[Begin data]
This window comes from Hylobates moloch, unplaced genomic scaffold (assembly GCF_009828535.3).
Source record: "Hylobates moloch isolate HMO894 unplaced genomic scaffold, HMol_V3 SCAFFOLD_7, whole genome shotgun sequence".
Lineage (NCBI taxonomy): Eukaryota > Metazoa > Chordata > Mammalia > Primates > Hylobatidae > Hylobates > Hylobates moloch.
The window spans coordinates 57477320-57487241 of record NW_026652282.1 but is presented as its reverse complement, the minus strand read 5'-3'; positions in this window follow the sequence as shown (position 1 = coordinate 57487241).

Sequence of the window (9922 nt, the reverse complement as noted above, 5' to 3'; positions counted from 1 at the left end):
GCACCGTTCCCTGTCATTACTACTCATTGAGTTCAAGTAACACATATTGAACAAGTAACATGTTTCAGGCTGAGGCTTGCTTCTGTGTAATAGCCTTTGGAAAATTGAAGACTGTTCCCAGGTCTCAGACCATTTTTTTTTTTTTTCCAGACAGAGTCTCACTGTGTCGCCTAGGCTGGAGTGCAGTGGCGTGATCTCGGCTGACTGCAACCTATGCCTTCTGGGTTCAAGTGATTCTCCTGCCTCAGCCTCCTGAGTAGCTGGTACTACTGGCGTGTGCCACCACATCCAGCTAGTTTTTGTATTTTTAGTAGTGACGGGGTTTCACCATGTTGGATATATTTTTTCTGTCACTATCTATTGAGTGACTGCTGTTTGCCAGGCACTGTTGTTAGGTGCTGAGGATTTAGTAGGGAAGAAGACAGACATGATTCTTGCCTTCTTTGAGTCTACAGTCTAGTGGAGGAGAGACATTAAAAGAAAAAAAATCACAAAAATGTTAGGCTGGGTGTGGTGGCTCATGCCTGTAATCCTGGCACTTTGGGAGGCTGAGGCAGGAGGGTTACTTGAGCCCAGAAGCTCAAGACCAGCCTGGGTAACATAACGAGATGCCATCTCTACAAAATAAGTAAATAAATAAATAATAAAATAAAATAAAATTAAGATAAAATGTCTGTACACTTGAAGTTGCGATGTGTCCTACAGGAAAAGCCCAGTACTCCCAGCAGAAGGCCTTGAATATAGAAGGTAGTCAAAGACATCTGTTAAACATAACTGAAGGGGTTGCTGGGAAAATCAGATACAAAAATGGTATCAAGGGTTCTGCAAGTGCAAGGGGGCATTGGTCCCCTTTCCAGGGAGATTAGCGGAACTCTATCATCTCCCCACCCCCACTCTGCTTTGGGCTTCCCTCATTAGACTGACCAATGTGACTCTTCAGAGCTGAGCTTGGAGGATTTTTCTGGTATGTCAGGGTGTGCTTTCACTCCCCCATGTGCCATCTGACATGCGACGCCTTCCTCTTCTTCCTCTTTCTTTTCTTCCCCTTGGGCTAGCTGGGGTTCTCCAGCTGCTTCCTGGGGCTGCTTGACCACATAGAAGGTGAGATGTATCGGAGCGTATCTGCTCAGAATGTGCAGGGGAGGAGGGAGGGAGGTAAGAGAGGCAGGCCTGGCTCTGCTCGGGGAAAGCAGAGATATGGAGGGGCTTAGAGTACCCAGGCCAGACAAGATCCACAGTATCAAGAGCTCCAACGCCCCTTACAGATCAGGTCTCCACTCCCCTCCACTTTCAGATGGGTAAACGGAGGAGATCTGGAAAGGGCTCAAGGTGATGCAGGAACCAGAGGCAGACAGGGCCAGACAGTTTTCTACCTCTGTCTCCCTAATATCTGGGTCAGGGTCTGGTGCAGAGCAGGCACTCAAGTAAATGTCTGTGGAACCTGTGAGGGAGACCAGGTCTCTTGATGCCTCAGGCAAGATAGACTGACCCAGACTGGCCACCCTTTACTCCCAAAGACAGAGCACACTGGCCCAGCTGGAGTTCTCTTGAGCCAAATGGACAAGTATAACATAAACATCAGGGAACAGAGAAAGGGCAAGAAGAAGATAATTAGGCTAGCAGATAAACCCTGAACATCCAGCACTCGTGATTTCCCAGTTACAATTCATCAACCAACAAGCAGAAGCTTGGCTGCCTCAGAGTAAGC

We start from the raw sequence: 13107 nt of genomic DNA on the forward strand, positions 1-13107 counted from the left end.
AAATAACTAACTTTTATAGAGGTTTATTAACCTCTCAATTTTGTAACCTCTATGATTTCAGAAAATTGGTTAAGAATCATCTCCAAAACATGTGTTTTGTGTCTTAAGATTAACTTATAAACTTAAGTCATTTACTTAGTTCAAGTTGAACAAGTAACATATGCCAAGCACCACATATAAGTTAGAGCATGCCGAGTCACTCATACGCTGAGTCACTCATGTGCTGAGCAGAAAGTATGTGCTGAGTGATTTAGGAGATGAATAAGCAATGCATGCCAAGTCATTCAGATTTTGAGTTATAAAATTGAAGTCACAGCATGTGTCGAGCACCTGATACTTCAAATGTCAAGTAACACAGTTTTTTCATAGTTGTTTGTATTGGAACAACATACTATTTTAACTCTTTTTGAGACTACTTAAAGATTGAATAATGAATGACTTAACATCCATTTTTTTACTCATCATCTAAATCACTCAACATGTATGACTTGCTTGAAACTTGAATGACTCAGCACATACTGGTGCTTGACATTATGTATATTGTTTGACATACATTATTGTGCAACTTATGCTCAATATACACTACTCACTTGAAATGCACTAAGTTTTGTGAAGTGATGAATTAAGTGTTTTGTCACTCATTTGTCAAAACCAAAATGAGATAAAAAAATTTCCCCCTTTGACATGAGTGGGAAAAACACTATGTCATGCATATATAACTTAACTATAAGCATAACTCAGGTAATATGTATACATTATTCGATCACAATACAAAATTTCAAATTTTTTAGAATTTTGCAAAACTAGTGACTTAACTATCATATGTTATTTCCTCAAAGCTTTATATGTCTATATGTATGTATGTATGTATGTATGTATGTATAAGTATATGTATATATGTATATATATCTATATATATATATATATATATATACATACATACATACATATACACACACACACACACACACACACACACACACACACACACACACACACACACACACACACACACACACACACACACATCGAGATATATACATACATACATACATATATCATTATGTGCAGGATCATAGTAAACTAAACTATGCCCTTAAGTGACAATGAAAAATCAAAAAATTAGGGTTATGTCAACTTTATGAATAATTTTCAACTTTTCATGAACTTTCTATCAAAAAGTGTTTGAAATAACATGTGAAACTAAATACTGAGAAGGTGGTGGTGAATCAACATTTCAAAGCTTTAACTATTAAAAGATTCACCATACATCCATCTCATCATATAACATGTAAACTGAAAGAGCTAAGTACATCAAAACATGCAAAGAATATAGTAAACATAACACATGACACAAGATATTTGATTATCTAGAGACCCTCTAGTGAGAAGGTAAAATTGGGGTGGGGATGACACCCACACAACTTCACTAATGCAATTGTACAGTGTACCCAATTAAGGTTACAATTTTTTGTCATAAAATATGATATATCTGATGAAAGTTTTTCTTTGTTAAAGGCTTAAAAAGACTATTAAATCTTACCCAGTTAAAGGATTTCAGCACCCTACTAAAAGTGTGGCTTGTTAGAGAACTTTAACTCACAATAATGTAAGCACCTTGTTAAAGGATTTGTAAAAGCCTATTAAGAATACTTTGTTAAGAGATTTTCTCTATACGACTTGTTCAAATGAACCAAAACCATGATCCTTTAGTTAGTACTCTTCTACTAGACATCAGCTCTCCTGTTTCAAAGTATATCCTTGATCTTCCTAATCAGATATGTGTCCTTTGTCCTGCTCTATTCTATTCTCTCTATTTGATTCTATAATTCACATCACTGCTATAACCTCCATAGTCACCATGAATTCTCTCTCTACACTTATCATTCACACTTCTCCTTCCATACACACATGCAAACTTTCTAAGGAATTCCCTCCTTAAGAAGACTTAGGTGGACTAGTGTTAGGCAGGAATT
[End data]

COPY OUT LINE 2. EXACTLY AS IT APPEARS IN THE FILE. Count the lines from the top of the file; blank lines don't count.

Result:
Source record: "Hylobates moloch isolate HMO894 unplaced genomic scaffold, HMol_V3 SCAFFOLD_7, whole genome shotgun sequence".